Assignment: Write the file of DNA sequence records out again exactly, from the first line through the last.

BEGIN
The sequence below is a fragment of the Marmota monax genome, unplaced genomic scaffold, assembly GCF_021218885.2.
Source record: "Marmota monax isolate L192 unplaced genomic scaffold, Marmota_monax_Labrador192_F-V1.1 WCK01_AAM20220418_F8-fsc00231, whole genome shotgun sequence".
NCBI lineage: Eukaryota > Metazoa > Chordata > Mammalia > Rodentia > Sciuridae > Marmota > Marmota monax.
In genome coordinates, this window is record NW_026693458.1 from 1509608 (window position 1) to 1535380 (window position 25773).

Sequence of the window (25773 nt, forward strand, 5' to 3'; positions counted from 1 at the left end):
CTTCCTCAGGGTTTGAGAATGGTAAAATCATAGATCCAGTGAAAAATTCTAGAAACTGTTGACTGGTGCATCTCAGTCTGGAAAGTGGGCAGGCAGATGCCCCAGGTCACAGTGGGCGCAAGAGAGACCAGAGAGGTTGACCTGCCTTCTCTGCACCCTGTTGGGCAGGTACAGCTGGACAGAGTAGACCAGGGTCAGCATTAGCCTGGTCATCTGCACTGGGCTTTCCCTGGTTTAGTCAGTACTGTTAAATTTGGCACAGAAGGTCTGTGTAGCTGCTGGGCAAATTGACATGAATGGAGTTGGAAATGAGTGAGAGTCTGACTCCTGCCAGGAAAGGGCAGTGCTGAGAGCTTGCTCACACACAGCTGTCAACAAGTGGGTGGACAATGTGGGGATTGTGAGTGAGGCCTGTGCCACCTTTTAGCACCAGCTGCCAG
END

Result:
The sequence below is a fragment of the Marmota monax genome, unplaced genomic scaffold, assembly GCF_021218885.2.
Source record: "Marmota monax isolate L192 unplaced genomic scaffold, Marmota_monax_Labrador192_F-V1.1 WCK01_AAM20220418_F8-fsc00231, whole genome shotgun sequence".
NCBI lineage: Eukaryota > Metazoa > Chordata > Mammalia > Rodentia > Sciuridae > Marmota > Marmota monax.
In genome coordinates, this window is record NW_026693458.1 from 1509608 (window position 1) to 1535380 (window position 25773).

Sequence of the window (25773 nt, forward strand, 5' to 3'; positions counted from 1 at the left end):
CTTCCTCAGGGTTTGAGAATGGTAAAATCATAGATCCAGTGAAAAATTCTAGAAACTGTTGACTGGTGCATCTCAGTCTGGAAAGTGGGCAGGCAGATGCCCCAGGTCACAGTGGGCGCAAGAGAGACCAGAGAGGTTGACCTGCCTTCTCTGCACCCTGTTGGGCAGGTACAGCTGGACAGAGTAGACCAGGGTCAGCATTAGCCTGGTCATCTGCACTGGGCTTTCCCTGGTTTAGTCAGTACTGTTAAATTTGGCACAGAAGGTCTGTGTAGCTGCTGGGCAAATTGACATGAATGGAGTTGGAAATGAGTGAGAGTCTGACTCCTGCCAGGAAAGGGCAGTGCTGAGAGCTTGCTCACACACAGCTGTCAACAAGTGGGTGGACAATGTGGGGATTGTGAGTGAGGCCTGTGCCACCTTTTAGCACCAGCTGCCAG